Pump-probe experiments use one laser pulse, in this case an infrared pulse, to pump energy into a sample and then probe it with another laser pulse, in this case an LCLS X-ray pulse. Such experiments are ideal for looking at atomic and molecular interactions, which take place in tiny fractions of a second. The LCLS probe pulses were as short as a few quadrillionths of a second and a billion times brighter than any X-ray source produced in a laboratory.
Coffee and his colleagues looked at the quantum behavior of electrons in nitrogen molecules, N2. The results represent a step toward a fundamental understanding of how nature converts light into chemical energy and might one day help revolutionize solar power, Coffee said.
Nitrogen atoms distribute their electrons between a lower and a higher energy shell. Using X-rays, the team picked off two electrons from the lower level, allowing a higher shell electron to descend and fill the vacancy. The energy released during this downward plunge ejected another electron from the atom, a phenomenon known as the Auger effect.
The team wanted to study how the nitrogen molecules' orientation affected this reaction. To do this, they used the infrared laser to line up the nitrogen molecules so that they were all facing the same direction.
"In a sense, we tried to make the gas act a little bit like a crystal," Coffee said.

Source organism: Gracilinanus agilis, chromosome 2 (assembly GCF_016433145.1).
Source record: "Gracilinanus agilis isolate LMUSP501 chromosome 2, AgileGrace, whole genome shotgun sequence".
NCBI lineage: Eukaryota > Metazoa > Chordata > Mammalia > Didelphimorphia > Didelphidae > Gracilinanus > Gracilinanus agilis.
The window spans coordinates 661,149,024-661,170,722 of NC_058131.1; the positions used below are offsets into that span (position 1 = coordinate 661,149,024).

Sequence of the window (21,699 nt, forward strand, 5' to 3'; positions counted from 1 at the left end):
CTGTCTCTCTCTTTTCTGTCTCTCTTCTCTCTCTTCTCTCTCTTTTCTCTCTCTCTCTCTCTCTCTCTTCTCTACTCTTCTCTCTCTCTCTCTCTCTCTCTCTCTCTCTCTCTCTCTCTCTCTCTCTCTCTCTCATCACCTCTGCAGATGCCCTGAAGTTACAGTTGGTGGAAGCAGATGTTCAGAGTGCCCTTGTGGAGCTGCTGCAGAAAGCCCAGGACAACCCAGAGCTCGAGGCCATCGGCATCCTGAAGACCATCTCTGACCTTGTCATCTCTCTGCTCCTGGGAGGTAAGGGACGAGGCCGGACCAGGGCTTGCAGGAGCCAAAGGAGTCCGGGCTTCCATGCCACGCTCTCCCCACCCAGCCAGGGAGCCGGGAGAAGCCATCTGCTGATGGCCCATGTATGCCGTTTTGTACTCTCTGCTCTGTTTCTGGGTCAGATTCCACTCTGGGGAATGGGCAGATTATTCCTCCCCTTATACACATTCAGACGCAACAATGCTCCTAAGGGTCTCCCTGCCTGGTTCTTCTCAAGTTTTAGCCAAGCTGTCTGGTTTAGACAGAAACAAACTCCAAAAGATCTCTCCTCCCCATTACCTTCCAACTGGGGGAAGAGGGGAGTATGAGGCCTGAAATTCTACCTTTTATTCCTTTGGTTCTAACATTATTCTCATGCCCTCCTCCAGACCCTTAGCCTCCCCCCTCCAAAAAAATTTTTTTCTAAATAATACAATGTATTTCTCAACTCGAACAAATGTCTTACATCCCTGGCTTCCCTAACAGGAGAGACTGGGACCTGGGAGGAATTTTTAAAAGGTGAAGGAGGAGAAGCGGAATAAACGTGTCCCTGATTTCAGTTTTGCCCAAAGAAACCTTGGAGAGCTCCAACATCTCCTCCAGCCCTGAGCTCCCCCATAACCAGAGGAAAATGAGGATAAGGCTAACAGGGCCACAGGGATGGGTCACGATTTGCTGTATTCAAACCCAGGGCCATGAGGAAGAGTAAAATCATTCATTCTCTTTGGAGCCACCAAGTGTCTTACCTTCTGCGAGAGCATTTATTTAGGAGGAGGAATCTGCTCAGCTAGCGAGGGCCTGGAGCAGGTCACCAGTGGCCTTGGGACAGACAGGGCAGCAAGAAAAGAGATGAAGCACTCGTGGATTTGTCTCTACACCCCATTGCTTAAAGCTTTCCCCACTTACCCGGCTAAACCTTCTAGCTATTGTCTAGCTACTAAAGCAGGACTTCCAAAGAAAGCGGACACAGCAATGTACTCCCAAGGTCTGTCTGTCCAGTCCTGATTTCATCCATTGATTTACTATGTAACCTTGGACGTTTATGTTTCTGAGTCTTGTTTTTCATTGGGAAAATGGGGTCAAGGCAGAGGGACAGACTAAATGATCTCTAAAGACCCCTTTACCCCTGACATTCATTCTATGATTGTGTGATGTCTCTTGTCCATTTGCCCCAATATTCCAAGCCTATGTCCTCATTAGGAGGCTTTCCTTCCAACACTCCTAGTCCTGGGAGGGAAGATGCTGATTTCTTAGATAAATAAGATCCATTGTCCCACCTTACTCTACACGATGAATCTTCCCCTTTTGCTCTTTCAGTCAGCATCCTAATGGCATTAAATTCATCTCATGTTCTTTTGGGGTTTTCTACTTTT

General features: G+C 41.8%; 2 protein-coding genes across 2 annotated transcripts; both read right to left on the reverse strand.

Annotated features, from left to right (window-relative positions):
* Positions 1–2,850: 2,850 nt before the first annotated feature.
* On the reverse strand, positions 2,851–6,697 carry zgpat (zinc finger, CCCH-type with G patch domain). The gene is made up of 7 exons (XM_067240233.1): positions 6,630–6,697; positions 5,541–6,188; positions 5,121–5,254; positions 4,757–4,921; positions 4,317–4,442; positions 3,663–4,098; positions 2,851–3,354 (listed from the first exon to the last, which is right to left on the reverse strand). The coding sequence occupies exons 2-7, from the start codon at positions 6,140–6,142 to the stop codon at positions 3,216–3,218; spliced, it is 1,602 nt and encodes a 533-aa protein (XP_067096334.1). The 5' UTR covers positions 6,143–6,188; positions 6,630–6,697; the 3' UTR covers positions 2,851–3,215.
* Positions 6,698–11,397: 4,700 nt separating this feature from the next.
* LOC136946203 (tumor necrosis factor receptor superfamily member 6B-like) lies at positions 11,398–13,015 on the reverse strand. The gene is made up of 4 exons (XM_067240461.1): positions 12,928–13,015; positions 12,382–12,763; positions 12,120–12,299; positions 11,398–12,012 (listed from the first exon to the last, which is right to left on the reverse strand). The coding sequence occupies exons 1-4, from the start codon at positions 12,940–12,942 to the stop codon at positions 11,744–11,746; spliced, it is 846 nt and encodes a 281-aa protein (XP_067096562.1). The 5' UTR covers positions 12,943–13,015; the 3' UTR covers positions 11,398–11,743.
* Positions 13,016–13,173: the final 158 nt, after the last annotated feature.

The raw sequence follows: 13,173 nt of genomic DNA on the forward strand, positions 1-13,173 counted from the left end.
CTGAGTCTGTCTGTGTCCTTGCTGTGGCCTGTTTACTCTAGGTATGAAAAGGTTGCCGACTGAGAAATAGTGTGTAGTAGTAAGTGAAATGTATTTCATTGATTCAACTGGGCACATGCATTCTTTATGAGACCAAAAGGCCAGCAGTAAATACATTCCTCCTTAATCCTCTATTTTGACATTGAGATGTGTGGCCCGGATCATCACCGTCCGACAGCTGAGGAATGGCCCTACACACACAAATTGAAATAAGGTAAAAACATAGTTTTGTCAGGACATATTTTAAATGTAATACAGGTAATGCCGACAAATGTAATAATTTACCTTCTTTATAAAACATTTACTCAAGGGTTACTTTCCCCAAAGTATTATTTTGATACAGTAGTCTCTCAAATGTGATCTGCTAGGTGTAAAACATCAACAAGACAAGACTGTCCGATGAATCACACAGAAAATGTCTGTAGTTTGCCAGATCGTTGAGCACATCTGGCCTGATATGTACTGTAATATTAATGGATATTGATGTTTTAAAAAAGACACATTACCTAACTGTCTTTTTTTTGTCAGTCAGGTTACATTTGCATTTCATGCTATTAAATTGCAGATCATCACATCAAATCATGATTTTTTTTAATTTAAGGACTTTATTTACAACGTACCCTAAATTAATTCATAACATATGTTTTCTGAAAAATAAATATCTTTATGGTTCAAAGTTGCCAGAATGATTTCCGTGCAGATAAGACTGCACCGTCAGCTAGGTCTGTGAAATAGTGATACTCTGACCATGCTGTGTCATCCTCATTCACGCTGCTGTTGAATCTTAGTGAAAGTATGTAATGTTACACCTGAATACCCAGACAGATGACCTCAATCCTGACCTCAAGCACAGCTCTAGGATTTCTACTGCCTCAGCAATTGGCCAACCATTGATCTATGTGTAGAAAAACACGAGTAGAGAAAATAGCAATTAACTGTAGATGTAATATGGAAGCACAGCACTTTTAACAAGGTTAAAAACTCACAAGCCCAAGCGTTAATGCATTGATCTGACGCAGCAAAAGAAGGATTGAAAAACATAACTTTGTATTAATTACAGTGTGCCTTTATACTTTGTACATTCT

After hitting the nitrogen with X-rays, the researchers detected electrons flying off and measured how the molecules' alignment with respect to the X-rays influenced the Auger effect. They observed numerous features that had strong dependence on the molecules’ direction. The results are currently being prepared for publication.
Future work will focus on how atomic bonds change as molecules either break apart or rearrange. Coffee thinks such work will lead to a deeper understanding of how nature converts light into energy. Ultimately, he hopes the results will lead to technology that will help humans generate power from the sun.
"I'm going for the solar power revolution, though I don't know where it will come from," he said. His gut feeling is that the important atoms to look at are carbon, nitrogen and oxygen.
"That's where energy in nature comes from," he said.
Coffee added that the team owes a debt of gratitude to the LCLS Controls, Accelerator, and Laser Groups, who made the experiment's success possible.